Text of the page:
“These years we come out of one and another worse one comes; It’s like an American series.”

The actor and comedian Goyo Jiménez is known for his monologues in which he parodies topics of American culture. At 9:00 p.m. tomorrow he will be in Palexco with the last one, Aiguantulivinamérica 3.

What is the leitmotif?

It is based on the fact that we are living near the end of the world: if they are not pandemics, they are wars or climate change, and the joke is that we need the Americans to save us from this.

Black humor, then. Should we laugh at what is happening?

Now more than ever. We leave one and another worse comes: it’s like an American series in which the writers no longer know what to invent to keep us in tension. It’s not dark humor, it’s necessary humor. Most of us are in a situation of helplessness and uncertainty that causes sustained stress. Laughter was once necessary, but now it is essential to survive. If we don’t let go of the tension, we’re going to crash. Letting out a laugh helps a lot, it’s no longer therapy, it’s survival.

Most of his audience hasn’t traveled to the United States, but he understands all the references.

My references are not from the real United States, but from the fictional United States, and this is homogeneous in Galicia, Albacete and Costa Rica. Reality and Instagram have nothing to do with it; The United States and its fiction are similar, but that idealization of courage, tenacity, patriotism, is hard to find on a day-to-day basis.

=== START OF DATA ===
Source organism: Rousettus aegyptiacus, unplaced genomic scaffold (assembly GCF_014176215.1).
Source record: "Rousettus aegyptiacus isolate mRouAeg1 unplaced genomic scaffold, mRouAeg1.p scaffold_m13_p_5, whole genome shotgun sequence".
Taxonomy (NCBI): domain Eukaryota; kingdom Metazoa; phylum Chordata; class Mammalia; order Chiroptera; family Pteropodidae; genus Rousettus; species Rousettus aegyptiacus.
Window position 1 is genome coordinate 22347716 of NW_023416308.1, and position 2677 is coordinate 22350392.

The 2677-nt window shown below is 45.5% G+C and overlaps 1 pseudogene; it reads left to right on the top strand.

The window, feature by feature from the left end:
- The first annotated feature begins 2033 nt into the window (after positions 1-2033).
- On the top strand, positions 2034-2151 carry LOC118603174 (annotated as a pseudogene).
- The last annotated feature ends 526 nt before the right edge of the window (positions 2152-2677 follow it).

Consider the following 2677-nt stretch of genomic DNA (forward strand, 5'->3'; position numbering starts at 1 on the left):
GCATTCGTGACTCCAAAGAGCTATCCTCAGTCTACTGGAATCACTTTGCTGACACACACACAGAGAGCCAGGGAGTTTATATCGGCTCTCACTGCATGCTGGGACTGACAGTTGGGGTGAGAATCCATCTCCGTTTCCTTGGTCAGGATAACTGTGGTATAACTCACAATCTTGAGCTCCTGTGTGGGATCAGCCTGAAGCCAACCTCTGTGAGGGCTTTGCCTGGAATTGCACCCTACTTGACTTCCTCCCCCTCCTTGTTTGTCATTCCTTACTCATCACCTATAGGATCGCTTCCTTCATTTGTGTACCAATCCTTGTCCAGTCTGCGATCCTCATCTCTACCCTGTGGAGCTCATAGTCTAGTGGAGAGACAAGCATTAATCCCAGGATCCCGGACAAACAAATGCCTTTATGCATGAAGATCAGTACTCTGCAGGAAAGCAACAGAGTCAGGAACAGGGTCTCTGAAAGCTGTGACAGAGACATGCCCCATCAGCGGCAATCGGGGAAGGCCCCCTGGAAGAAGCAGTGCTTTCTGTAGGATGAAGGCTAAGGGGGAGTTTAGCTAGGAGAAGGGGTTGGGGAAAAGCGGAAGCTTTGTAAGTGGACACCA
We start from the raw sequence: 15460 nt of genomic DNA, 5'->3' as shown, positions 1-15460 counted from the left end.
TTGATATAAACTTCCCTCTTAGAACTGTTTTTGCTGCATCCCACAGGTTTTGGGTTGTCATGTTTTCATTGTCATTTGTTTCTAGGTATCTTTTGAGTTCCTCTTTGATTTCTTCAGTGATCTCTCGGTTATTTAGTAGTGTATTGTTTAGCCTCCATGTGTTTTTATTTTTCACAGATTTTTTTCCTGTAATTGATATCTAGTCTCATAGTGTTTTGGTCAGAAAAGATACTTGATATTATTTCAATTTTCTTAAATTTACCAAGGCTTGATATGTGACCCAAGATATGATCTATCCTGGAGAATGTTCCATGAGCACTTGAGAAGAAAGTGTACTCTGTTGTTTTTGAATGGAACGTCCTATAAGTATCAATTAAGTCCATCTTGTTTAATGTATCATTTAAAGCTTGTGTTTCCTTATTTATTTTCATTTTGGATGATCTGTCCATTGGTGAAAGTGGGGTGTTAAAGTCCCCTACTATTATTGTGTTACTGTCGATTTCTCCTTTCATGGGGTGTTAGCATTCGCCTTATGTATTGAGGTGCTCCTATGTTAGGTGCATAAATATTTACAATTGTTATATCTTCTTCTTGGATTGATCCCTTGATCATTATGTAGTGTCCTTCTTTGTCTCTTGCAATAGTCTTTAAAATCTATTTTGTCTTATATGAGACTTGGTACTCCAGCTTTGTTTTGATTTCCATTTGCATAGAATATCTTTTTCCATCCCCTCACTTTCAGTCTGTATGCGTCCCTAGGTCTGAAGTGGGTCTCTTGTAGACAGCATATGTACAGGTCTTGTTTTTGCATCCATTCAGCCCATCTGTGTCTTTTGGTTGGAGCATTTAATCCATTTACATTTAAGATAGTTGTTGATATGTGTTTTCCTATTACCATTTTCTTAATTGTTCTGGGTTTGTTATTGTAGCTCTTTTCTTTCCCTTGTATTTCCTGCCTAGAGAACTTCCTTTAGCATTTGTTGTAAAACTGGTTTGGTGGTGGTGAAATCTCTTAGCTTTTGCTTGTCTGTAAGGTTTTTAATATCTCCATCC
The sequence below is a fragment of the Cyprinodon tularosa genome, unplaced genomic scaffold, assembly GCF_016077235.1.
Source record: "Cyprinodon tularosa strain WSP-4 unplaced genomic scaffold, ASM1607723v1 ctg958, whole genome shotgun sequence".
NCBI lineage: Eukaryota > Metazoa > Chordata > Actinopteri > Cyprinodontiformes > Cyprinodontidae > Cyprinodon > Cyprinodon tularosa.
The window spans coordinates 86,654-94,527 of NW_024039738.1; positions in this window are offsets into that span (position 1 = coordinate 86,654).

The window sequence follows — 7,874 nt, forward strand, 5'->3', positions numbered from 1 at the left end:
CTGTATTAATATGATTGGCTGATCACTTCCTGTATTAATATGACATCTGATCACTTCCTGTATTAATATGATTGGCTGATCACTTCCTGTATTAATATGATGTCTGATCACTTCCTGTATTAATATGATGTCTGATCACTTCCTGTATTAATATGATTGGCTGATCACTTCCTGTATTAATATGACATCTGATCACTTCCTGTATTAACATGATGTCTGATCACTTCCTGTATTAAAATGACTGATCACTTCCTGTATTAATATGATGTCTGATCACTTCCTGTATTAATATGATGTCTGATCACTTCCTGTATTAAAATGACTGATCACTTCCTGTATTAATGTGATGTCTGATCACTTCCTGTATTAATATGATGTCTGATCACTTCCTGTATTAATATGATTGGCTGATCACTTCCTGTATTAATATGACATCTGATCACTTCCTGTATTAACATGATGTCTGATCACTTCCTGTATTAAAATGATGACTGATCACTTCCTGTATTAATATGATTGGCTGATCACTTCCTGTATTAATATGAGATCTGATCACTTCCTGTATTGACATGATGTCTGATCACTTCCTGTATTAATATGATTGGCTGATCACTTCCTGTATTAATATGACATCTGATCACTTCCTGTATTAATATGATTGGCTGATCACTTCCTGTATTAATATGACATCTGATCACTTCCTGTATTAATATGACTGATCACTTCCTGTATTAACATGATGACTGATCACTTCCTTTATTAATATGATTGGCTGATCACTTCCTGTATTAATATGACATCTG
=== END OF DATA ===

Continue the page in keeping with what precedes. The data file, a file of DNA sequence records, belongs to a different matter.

But we know them.

We laugh a lot at the American clichés, but we go with jeans and their sneakers, we eat their hamburgers and their pasta. It is an idealized culture, but the one we end up liking. For many years we understood the world and globalization through its culture. Now it seems that the rest of the world is influencing, but everything goes through their filter. To succeed you have to go there.

He was on tour in the United States this year, on Broadway. As was?

The experience was wonderful. It has been the prelude to what we hope will be a long tour in the United States: there are many Spanish-speakers and we have a huge audience. Tickets sold out right away, we did more shows. And with the democratization of technology, one can be known on the other side of the planet. We have gone to New Zealand thanks to the Internet.

After visiting other countries, is Spanish humor particular?

No. I’ve just done two seasons of A country to laugh at, talking to comedians of all persuasions, and I can say that we’re living in a Golden Age of comedy. There is a huge number of comedians, and with a lot of quality. We have accents, idioms, but the mechanics are the same and we laugh at the same thing: at Western nonsense, at human absurdity. With a Galician accent or Castilian accent.

In A Country to Laugh at, he spoke with comedians from A Coruña and Galicia.

Piedrahita, Carlos Blanco, David Amor, Rober Bodegas, Carolina Iglesias, Teté Delgado… The Galician character is the one that most resembles the most precise definition of humor. This feeling that one thing is being told to you while the opposite accent is being used, the famous retranca, is in Galicia. Telling you yes while telling you no is humor: squeezing your meninges so that you end up saying, what a bastard!

He participated in outreach programs such as Órbita Laika and El condenser de fluzo.

Culture is the basis of the fundamental development of my work. I have studied physics or biology in a self-taught but intense way: I really like primate ethology to see what remains of them in us. And I have had a crush on history since I was a child.

You have also done dramatic work. Does it help comedy?

I have directed, written and acted in very different projects, from La Fura dels Baus to the Classical Theater Company. Having been orthodoxally trained is a luxury for me: after all, what you do is a show, with dramaturgy, staging… Everything I do is controlled, it has a crescendo.

“These years we come out of one and another worse one comes; It’s like an American series.”